Quilts for the courageous

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  • LOREN BENOIT/Press Jerene Kindley places a comfy quilt on Roy Wargie’s lap during a Quilts of Valor presentation Friday morning at Pacifica Senior Living. Wargie, 96, served in World War II and fought in the Battle of the Bulge.

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    LOREN BENOIT/PressWorld War II Navy Veteran Carl Thienes holds his Quilt of Valor at a presentation Friday morning at Pacifica Senior Living. A single quilt, made of donated fabric, took 100 hours for volunteers to make.

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    LOREN BENOIT/PressJerene Kindley presents Navy Veteran Edward Feightner with a Quilt of Valor Friday morning at Pacifica Senior Living. During two combat tours in World War II, Feightner shot down nine enemy aircraft to become a flying ace. After the war he flew for the Blue Angels.

  • LOREN BENOIT/Press Jerene Kindley places a comfy quilt on Roy Wargie’s lap during a Quilts of Valor presentation Friday morning at Pacifica Senior Living. Wargie, 96, served in World War II and fought in the Battle of the Bulge.

  • 1

    LOREN BENOIT/PressWorld War II Navy Veteran Carl Thienes holds his Quilt of Valor at a presentation Friday morning at Pacifica Senior Living. A single quilt, made of donated fabric, took 100 hours for volunteers to make.

  • 2

    LOREN BENOIT/PressJerene Kindley presents Navy Veteran Edward Feightner with a Quilt of Valor Friday morning at Pacifica Senior Living. During two combat tours in World War II, Feightner shot down nine enemy aircraft to become a flying ace. After the war he flew for the Blue Angels.

COEUR d’ALENE — Lumps caught in throats as Quilts of Valor North Idaho coordinator Jerene Kindley gently placed a handmade quilt on World War II veteran Roy Wargie.

"God bless you," she said to him softly. "Thank you for your service."

She leaned in and hugged the 96-year-old WWII veteran, who accepted the quilt Friday as she straightened it over his lap.

Wargie's daughter, Sue Stokey of Hayden, shared that her father always said it was by the grace of God that he survived the war. He was one of the brave men who fought in the Battle of the Bulge.

"He had shrapnel go through his shirt and he wasn't hurt," Stokey said. "It did not cut him; he didn't get injured. And men around him died."

Wargie and four other American heroes were honored with handmade quilts Friday during a Quilts of Valor ceremony at Pacifica Senior Living in Coeur d'Alene.

Red, white and blue decorations adorned the hearth of the community house where friends, loved ones and veterans gathered.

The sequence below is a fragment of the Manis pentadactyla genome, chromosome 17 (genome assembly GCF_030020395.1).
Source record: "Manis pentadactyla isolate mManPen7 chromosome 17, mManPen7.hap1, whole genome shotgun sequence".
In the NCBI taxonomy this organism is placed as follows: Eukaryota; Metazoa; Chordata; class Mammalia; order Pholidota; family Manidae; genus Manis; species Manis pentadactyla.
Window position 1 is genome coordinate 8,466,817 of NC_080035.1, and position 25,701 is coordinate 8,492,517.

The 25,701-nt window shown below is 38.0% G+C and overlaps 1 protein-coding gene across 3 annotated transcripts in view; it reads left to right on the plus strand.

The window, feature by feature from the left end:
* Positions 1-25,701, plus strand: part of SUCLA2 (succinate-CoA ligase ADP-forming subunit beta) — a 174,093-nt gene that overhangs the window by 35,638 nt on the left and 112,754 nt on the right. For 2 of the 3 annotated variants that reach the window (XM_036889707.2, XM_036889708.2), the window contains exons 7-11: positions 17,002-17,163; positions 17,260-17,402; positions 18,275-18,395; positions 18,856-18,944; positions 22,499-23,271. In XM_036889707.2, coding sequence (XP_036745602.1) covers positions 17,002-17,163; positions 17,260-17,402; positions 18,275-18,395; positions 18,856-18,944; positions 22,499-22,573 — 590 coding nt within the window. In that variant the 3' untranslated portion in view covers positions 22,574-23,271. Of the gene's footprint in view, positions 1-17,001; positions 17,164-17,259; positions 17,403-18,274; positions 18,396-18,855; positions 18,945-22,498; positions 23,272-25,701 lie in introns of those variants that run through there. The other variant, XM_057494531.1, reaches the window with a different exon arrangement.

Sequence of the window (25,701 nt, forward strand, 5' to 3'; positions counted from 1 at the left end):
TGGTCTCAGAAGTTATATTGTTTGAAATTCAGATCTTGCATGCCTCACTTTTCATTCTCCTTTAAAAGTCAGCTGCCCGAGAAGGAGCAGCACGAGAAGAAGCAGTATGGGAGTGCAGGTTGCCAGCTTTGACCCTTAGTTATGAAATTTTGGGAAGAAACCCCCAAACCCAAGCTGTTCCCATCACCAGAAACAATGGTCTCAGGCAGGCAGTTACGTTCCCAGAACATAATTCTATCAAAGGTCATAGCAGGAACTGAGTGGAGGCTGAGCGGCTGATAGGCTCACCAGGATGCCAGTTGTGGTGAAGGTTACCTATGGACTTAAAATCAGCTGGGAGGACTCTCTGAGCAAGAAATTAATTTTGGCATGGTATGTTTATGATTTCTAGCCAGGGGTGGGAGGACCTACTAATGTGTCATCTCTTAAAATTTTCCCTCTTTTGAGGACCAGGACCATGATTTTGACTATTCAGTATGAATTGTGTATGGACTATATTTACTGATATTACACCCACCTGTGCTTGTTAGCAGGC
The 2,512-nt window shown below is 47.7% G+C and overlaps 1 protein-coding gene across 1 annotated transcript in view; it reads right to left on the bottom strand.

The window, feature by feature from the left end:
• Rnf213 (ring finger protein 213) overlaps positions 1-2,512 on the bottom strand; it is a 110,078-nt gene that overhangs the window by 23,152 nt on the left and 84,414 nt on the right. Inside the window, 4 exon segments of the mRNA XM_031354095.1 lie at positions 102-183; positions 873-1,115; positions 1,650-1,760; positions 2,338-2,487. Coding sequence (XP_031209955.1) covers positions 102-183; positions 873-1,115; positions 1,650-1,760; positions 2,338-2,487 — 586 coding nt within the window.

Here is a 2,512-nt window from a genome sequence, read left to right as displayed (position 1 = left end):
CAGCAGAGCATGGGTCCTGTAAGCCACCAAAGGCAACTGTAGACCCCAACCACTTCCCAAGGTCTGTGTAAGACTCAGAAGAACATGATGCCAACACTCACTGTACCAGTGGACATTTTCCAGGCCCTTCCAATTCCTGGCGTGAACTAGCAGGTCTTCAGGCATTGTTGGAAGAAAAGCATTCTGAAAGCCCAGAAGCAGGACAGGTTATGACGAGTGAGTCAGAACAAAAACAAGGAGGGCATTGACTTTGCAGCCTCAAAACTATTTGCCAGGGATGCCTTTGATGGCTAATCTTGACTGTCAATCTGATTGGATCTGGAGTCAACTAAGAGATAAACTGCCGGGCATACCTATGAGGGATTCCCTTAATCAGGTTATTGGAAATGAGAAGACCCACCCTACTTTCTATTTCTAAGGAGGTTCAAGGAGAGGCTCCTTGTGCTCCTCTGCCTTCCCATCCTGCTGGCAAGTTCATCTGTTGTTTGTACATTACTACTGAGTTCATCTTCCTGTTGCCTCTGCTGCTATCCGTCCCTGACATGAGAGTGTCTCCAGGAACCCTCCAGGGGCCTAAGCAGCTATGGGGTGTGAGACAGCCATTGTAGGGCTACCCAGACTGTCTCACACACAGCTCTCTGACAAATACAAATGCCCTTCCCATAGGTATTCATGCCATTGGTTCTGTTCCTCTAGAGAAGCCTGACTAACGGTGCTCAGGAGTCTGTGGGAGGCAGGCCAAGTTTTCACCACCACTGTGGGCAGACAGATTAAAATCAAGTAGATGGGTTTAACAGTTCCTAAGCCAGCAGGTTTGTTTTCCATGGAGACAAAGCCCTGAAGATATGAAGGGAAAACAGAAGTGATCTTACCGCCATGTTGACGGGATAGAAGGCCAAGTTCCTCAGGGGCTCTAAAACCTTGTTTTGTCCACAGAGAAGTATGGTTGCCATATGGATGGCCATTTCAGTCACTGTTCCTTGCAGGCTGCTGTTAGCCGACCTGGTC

The Veterans of Foreign Wars Post 889 Color Guard presented the colors before Kindley addressed the crowd.

"I’m here today to award Quilts of Valor to some very special veterans for their service and their sacrifice to protect and defend our freedom," she said. "We all enjoy that freedom, every day."

Wargie, Navy veteran Carl Thienes, Navy veteran Guy Poorman, retired Air National Guard veteran Bill Trono and retired Navy veteran Edward "Whitey" Feightner were awarded with the symbolic quilts. Each quilt is unique, representing the unique journey each man made in his service to his country.

"It's gorgeous, and I know because my grandmother made a lot of quilts," Feightner said. "I know how much work goes into those."

Feightner, 98, served 42 years in the Navy and earned the status of admiral. He said he earned the nickname "Whitey" because he couldn't tan on a ship, so that's what the guys called him.

"It's true, I don't suntan," he said with a grin.

During his military career, Feightner became the leader of the Blue Angels, the Navy's flight demonstration squadron.

"That was the No. 1 aerobatic team at that time. Anything you can do in an airplane, we did," Feightner said. "I never had a problem getting dizzy."

He said he joined the service when he was about 19 "because they let me fly an airplane." He said he was pleasantly surprised to be awarded a Quilt of Valor and appreciates the honor.

"You know, we were lucky," he said. "A lot of people did a lot more than we did but they got shot down and we didn’t. We got shot up a little bit, but we didn’t get shot down.”

Kindley said each quilt takes volunteers about 100 hours to make and it means the world to her to be able to recognize local heroes this way. The Quilts of Valor Foundation's mission is to cover service members and veterans touched by war with the comforting and healing quilts.

"It gets very emotional sometimes," she said. "I feel very honored to do this, very proud to be a part of the Quilts of Valor organization."

Quilts of Valor North Idaho is in need of volunteers to continue its mission. To donate fabric, help sew quilts or learn more about Quilts of Valor, contact Kindley at 777-0474 or linefork@aol.com or visit www.qovf.org.

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